“Government schools enrol nearly 80% of all disadvantaged students. How can the interests of disadvantaged students be represented by the richest schools in the country? It’s a joke.

“Private school organisations have been open in their demand that the disadvantage funding loadings should be kept low. Independent schools want to reduce the loadings for disadvantage and increase the level of the base payments to schools because this will better serve them. They fear that higher loadings for disadvantaged students will funnel more money into government schools.

“Independent Schools Victoria even says that there should be no funding loadings for low income students.

“Independent private schools are blatantly pursuing their own self-interest at the expense of disadvantaged schools. Yet, the Gillard Government refuses to include government school organisations in the negotiations.”

Mr. Cobbold was commenting on a report in the Australian Financial Review that the details of funding levels for disadvantaged students are being worked out in negotiations between ISCA and the Federal Government.

“It is government schools that should have the primary say in the negotiations over the funding loadings for disadvantaged students, not Independent schools.

“Census data shows that 77% of low income students attend government schools and only 9% attend Independent schools. Over half the students enrolled in Independent schools are from high income families.

“Just look at the schools represented by the leaders of ISCA. Its chairman is Mr. John Ralston who is a Board member at Wenona School, one of the most exclusive schools in Sydney. Last year, the Year 12 fees at Wenona were $26,760. Ninety-four per cent of its students are from the top socio-economic status quartile. Mr. Ralston is also chairman of the NSW Association of Independent Schools.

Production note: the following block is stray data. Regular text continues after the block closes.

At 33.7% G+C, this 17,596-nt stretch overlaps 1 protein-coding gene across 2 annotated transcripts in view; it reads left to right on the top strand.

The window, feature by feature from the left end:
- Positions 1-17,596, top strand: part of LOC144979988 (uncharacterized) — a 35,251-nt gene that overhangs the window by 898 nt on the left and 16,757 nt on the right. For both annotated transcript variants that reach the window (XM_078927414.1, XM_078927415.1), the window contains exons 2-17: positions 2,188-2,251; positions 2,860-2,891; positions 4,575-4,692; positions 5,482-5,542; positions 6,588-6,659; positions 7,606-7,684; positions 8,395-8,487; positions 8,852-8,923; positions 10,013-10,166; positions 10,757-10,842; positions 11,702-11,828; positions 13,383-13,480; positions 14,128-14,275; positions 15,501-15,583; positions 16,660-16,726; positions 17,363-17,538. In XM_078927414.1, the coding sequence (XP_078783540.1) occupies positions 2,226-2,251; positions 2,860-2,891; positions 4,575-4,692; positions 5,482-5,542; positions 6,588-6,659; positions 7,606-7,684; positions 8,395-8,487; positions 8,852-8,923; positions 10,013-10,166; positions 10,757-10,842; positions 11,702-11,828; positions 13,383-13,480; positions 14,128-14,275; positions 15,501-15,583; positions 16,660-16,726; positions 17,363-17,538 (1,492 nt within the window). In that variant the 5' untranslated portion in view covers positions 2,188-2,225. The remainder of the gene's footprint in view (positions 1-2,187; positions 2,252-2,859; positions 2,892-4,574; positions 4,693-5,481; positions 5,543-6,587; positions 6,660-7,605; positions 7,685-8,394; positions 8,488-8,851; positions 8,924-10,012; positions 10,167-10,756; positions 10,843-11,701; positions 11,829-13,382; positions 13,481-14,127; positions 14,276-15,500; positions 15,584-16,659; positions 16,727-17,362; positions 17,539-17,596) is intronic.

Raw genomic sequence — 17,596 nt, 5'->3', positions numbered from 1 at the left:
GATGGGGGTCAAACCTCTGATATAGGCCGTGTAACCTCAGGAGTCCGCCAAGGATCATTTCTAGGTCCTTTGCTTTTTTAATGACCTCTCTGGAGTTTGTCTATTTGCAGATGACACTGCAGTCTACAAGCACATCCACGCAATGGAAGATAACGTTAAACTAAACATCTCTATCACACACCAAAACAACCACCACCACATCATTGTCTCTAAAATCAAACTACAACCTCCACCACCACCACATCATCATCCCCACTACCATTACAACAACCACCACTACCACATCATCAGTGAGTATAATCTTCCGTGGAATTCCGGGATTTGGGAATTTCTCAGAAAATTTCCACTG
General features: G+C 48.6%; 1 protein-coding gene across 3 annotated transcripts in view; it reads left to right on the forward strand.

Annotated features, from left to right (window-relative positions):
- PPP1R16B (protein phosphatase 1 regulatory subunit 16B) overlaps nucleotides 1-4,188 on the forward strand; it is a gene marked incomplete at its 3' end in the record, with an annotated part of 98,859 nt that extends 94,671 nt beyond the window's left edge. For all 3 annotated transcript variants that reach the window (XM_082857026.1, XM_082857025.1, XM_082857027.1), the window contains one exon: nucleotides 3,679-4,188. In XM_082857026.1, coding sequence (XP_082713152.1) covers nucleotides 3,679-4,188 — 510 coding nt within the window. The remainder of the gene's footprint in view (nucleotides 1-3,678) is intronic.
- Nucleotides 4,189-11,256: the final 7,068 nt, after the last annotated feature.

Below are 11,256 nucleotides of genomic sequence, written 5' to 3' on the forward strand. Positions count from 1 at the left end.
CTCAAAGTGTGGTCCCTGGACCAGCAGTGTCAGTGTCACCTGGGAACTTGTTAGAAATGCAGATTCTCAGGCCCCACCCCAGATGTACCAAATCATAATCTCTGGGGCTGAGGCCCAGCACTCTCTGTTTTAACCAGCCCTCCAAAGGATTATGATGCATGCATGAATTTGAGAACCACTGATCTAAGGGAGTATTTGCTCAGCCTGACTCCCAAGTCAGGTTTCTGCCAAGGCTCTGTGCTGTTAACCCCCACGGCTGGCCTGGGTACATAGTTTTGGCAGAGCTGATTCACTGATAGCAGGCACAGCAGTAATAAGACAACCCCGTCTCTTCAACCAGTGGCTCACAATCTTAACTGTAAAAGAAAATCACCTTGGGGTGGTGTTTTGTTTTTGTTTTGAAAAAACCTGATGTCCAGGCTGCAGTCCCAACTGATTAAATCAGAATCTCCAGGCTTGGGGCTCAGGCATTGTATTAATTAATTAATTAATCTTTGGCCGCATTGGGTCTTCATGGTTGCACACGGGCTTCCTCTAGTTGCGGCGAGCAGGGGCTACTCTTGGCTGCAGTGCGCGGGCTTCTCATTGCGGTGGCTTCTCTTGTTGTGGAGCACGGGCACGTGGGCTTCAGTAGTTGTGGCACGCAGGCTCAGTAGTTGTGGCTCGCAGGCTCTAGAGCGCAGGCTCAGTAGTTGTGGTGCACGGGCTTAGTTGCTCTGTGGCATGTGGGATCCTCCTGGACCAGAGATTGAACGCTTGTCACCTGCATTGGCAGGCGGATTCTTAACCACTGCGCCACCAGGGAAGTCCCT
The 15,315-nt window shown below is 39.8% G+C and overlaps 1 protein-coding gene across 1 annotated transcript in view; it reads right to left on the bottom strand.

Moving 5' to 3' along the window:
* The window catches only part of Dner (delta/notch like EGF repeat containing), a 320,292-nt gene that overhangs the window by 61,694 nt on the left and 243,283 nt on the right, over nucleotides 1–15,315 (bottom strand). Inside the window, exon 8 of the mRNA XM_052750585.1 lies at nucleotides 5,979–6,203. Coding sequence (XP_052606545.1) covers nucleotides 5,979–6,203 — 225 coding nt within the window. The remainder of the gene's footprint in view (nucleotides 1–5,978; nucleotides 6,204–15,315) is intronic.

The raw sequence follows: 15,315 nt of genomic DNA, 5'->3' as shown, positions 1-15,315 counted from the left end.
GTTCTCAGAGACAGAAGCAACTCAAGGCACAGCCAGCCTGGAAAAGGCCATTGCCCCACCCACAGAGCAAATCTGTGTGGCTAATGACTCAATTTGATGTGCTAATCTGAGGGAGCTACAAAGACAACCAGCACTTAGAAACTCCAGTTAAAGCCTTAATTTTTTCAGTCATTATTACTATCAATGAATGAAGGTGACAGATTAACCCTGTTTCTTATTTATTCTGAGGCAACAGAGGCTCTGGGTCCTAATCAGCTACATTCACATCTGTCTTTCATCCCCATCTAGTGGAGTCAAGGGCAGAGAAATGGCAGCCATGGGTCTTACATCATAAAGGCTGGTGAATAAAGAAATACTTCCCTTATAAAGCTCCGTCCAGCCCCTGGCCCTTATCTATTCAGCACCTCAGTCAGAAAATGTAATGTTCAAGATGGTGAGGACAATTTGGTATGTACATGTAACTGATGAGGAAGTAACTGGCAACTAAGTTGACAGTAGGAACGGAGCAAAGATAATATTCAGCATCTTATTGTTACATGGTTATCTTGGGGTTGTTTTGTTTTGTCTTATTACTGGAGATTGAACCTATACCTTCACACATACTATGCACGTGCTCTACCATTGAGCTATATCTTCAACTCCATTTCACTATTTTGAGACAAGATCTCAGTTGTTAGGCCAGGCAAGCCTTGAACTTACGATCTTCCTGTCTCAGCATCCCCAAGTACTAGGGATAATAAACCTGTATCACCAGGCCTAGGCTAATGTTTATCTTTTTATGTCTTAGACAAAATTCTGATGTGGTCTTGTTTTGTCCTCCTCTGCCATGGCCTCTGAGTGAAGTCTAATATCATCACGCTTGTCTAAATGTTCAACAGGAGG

“The chairman of Independent Schools Victoria is Mr. Jeremy Kirkwood who is chairman of the Geelong Grammar School board. Geelong Grammar is the most expensive school in Australia with Year 12 fees this year of $32,400.

Mr. Cobbold called for the inclusion of government school organisations in the negotiations over the funding loadings.

“The negotiation process over the new school funding model has been stacked against government schools from the outset. The Gillard Government stands condemned for its slavish favouritism of private schools in this process.

“We have already seen the results of the secret negotiations with Independent school organisations. According to the Financial Review, the Prime Minister has agreed to add another 120 Independent schools to the special funding deal for 180 schools granted by the Howard Government which provides millions in over-funding.

“Research shows that the funding loadings for disadvantaged students need to be high to make a difference to school outcomes. Representatives of government schools should immediately be included in the negotiations to make the formal case for higher funding loadings. It should not be left to secret negotiations with private schools.”